A checklist draped over a shopping cart or a moleskin notebook scribbled with one’s schedule for the month seem like modern-day anachronisms, given the fact that in the digital eon, a virtual platform exists for all such purposes: the tangible papery feel of your to-do lists has been replaced with an app, albeit it cannot emulate the fleeting yet immaculate satisfaction of smugly ticking things off with a ballpoint pen. Why do we purchase stationery articles that we do not even really need? Is it their neat aesthetic appeal? Or is it the sensation of possessing control over our lives, conjured by the intricate leather-bound planners and appointment books?
Stationery has evolved past the bland paradigms of office essentials; they are now symbolic of the seemingly innocuous indulgences and are motifs of untainted bliss, plush with the potential of novel creations. The marketplaces are teeming with the increasingly personalized and vibrant-hued pencil cases, voluminous writing pads, animal-shaped erasers to annihilate our mistakes, shatterproof rulers, minimalistic ring-binders, and an array of other articles: luxurious and tempting enough to hoard, but they also make for a rational and indispensable purchase, for they beckon orderliness.
Perhaps, the charm of stationery does not solely reside in the object but in the throbbing anticipation of a new beginning and the boundless oasis of possibilities that it bears; a seamless, milk-tinted page is an inchoate poem, and a spiraled notebook is a reservoir of boardroom-conquering ideas, or a loose-leaf exercise book represents a relentless pursuit of sheer perfectionism: first penciling in the draft of an essay and then meticulously rewriting it with a pen.
Stationery is tactile: it is a theatre for our everyday musings; it is a catalyst for creativity and catharsis and endows us with a chance to accessorize, perhaps, with a fashionable gel pen or a trove of color-coordinated Post-It notes. A paper planner is devoid of the boisterous and invasive distraction that the din of a notification from a smartphone calendar might cause. It offers the gratification of crossing out finished chores and encircling eventful days: it is delightfully palpable. It provides a stark juxtaposition to its digital alternative’s distant and detached orientation.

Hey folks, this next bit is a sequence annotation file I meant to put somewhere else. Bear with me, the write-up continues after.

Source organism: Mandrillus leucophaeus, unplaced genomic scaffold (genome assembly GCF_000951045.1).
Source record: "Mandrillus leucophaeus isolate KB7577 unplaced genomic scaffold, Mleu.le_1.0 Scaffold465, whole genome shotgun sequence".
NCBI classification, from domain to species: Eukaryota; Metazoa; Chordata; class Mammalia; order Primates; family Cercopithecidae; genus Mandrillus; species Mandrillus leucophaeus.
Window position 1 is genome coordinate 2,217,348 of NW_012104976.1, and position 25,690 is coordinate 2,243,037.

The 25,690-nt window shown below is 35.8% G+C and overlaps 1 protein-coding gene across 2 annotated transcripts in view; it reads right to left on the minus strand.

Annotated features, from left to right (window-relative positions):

For a stationery connoisseur, a trip to a shop spilling with the stocks of patterned notebooks with rounded corners, agile page-holders, and aisles stocked with flamboyant felt-tip pens, vivid sketchbooks, and stylish paper-clip holders is a dreamy rendezvous with their innermost desire: to observe, covet and finally, collect these souvenirs, either as an addition to their office supplies or more often than not, to their virtuous, ever-burgeoning stash of benign indulgences. The gnawing compulsion to possess the bejeweled staplers or the sleek yellow HB pencils that you had serendipitously discovered inside a cluttered crevice of a stationery shop is unassailable.
Scholarly research on the significance of the cuteness that compels shoppers to impulsively purchase a miscellany of products has sought to dissect the dimensions of kindchenschema (baby schema, introduced by Konrad Lorenz), which entails vulnerable-seeming, infantile attributes such as fragility, large eyes, harmlessness and rounded cheeks that elicit a feeling of protectiveness and garner attention. When inanimate objects, for instance, oblong erasers with fluttering eyelashes, are anthropomorphized and burnished with these features, they acquire a distinguishable, reassuring, and loveable quality. The cuteness aesthetic elicits warmth and showcases a trace of neediness or a touching gullibility in the consumerist milieu. Another facet that induces a vehement consumer response is the whimsical and fantastical facet of a stationery item; for instance, a cute, doe-eyed pen-holder could charm the customer and activate self-rewarding consumer behavior.
Kawaii, the Japanese subculture of cuteness, is artfully situated at the convergence of adolescent and commercial lure and thus, is a charismatic mechanism of visual merchandising. It possesses an overall aesthetic that is replete with nostalgic paradigms of childlike handwriting, overwhelmingly pink schoolbags, cartoon-studded office supplies, and Hello Kitty-themed stationery articles. The worldwide appeal of the Kawaii-themed merchandise, anime, and manga (graphic novels) further strengthens Lorenz’s observations about kindchenschema. Kawaii totems have become a way of expressing individuality, and they seek to invoke the uncorrupted swathes of childhood innocence and exhibit an attempt to clutch onto the ephemeral youth, devoid of the soulless realities and responsibilities of being a grownup.
While peering at the shelves piled with the fascinating arrangements of numerous stationeries, one cannot help but visualize a need for them. The pristinely disarming aura of cute stationery nudges one to impulsively buy heaps of the adorable panda-shaped thumbtacks, vanilla-scented bullet journals, or blank map books. There is no equally rewarding substitute for jotting down the keywords on index cards with colored pens, subdividing them theme-wise, and cautiously underlining them with a neon highlighter; it requires even more precision than the task of actually revising the material.
The utilitarian value of stationeries is intertwined with its aesthetic magnetism. Even in the epoch of incessant technological advancement, stationery items resiliently retain their simplistic allure and act as both the muses and agents of our creativity.
Author: Ria Chakraborty
[Political Science; Lady Shri Ram College for Women; Literary Reviewer]
Illustration: TDLM Design Team